Throwback: Operation organic
Throughout 2013 – in celebration of Sustainable Industries' 10-year anniversary – we're re-publishing some of our favorite historical feature articles as part of a series called "Throwback." We welcome your comments and observations on how sustainable business has blossomed, stayed stagnant or reversed course over the past decade we've been chronicling it.
Three manufacturing plants sit side by side in a black-and-white cartoon illustration. On the right is Acme Chemical Co. In the middle is Acme Cancer Cure Inc. And on the left is Acme Hospital Corp. Tall chimneys atop each plant billow black smoke toward a town on the horizon. In the foreground, hospital orderlies cart patients on stretchers from the town to the hospital, bypassing the chemical and cancer research factories along the way.
At once, the cartoon is black comedy and a political statement: An unhealthy health care industry equals unhealthy people. Experts on the effects of pollution on human health say it’s no laughing matter.
People exposed o toxic air pollutants at sufficient concentrations and durations may have an increased chance of getting cancer or experiencing other serious health effects, according to the U.S. Environmental Protection Agency. And it’s not only what you breathe. Mercury and other toxic air pollutants can deposit onto soils or waters, where they are taken up by plants and ingested by animals all the way up the food chain to humans.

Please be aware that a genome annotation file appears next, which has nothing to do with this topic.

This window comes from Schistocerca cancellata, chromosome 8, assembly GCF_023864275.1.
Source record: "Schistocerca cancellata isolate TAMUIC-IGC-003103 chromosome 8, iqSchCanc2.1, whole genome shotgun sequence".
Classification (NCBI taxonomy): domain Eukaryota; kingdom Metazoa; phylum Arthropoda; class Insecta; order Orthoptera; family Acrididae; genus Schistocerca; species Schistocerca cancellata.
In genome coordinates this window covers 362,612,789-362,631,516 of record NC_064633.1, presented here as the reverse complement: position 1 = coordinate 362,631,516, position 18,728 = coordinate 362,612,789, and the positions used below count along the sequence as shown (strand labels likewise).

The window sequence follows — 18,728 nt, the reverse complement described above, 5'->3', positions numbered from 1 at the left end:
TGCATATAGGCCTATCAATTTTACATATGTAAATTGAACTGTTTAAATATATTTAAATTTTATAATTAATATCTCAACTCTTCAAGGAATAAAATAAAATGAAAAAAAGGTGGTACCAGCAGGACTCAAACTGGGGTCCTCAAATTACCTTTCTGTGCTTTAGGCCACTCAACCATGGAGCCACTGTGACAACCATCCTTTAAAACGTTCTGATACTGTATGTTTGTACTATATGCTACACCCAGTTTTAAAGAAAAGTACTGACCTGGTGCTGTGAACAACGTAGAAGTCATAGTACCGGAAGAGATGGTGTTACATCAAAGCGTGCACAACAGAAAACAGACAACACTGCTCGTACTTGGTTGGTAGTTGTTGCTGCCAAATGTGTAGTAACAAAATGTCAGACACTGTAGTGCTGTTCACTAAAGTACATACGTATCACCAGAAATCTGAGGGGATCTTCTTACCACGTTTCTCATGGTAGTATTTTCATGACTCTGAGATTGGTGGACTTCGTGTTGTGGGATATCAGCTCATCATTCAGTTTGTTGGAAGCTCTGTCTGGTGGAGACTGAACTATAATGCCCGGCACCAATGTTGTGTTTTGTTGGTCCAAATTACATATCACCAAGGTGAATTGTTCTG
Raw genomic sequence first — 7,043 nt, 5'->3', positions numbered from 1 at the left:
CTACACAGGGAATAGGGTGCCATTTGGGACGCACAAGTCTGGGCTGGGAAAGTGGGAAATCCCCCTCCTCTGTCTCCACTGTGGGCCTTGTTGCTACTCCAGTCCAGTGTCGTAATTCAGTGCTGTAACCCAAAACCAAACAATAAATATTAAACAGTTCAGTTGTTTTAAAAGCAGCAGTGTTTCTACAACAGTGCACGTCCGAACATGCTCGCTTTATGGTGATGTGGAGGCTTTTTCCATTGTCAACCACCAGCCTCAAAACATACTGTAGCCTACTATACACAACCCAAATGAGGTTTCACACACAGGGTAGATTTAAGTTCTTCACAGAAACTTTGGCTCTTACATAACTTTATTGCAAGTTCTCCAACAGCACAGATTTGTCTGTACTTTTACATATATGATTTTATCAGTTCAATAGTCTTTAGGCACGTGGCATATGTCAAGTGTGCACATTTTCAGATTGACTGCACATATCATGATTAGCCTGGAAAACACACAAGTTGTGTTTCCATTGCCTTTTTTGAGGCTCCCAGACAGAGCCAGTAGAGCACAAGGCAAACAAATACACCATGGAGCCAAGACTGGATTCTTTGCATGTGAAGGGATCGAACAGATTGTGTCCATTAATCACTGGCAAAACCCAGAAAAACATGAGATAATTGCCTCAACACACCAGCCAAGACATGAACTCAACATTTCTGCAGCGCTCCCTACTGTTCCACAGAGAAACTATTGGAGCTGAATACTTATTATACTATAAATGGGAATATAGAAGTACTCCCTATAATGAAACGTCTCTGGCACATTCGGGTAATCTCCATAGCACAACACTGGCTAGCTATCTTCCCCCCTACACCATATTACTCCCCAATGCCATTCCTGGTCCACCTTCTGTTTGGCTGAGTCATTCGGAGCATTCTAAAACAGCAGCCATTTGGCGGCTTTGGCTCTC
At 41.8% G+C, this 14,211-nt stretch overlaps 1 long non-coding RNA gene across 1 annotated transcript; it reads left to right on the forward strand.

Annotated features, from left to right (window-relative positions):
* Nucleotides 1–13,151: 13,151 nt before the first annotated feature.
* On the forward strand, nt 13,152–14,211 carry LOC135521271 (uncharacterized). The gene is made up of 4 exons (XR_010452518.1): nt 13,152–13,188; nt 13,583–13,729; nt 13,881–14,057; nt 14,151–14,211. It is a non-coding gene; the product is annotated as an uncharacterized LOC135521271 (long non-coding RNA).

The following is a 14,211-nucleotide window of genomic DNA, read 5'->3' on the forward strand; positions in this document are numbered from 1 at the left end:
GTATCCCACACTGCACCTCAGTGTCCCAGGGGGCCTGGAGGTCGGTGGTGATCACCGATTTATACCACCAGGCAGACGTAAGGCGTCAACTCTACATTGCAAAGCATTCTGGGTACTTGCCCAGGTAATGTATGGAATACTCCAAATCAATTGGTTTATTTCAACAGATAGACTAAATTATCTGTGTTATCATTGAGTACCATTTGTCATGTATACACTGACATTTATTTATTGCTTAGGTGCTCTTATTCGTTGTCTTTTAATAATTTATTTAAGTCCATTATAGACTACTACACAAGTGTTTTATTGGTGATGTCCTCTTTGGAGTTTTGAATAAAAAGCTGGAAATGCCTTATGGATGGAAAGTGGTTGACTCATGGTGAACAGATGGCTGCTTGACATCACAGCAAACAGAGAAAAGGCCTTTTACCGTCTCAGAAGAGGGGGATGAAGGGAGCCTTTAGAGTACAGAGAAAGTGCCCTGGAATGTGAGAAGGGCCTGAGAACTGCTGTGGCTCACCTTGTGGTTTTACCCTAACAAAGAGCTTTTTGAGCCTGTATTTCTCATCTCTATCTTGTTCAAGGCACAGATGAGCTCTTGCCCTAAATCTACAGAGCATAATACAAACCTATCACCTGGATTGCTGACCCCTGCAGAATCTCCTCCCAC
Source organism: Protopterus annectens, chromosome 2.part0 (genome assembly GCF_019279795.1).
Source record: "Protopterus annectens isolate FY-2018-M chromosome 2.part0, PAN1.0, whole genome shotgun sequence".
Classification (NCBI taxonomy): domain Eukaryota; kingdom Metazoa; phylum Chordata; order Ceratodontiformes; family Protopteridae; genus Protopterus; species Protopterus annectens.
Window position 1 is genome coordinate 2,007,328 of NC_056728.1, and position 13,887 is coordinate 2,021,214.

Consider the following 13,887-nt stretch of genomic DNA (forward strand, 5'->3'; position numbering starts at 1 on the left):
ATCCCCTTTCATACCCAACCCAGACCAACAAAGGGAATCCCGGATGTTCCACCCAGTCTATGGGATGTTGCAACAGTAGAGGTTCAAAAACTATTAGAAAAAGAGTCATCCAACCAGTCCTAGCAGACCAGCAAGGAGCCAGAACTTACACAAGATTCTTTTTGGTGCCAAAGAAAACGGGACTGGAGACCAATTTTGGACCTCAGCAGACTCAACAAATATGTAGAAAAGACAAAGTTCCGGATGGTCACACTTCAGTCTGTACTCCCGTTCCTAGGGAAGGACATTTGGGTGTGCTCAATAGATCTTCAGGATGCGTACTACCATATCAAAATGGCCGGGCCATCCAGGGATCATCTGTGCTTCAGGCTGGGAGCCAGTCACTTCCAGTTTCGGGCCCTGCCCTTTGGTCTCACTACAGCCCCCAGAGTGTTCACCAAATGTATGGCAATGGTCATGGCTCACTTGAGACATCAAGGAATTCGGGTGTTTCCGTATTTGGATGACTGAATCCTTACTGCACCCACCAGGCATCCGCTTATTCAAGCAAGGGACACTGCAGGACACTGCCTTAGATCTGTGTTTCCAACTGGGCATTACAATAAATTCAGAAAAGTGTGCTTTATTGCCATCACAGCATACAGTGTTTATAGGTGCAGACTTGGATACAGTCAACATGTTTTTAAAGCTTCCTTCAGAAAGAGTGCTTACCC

Such stark realities are spurring the multibillion-dollar medical industry to pay increasing attention to improving human health inside and outside of the hospital. A growing number of health care providers are changing their food purchasing practices to support pesticide-free agricultural products that are grown close to home — sometimes even in hospital gardens.
At the same time, doctors, architects and environmental advocates are integrating innovative green building strategies into hospitals while eliminating the facilities’ medical waste and use of toxic chemicals. Such efforts are not only changing the environmental footprint of hospitals but broadening their role in communities as advocates of healthy living.
“The health care industry is looking at this in terms of prevention — how do you address issues before they become a problem?” says Mark Rossi, co-coordinator of CleanMed 2006, a conference scheduled this month in Seattle.
The three-day conference, sponsored by Kaiser Permanente, Catholic Health Initiatives and other health care providers and advocates, is devoted to making hospitals healthier places to work and treat patients. More than 500 medical equipment manufacturers, group purchasers, health care system administrators and other representatives from throughout the entire health care chain are expected to attend the conference, which features entrepreneur and author Paul Hawken and other speakers.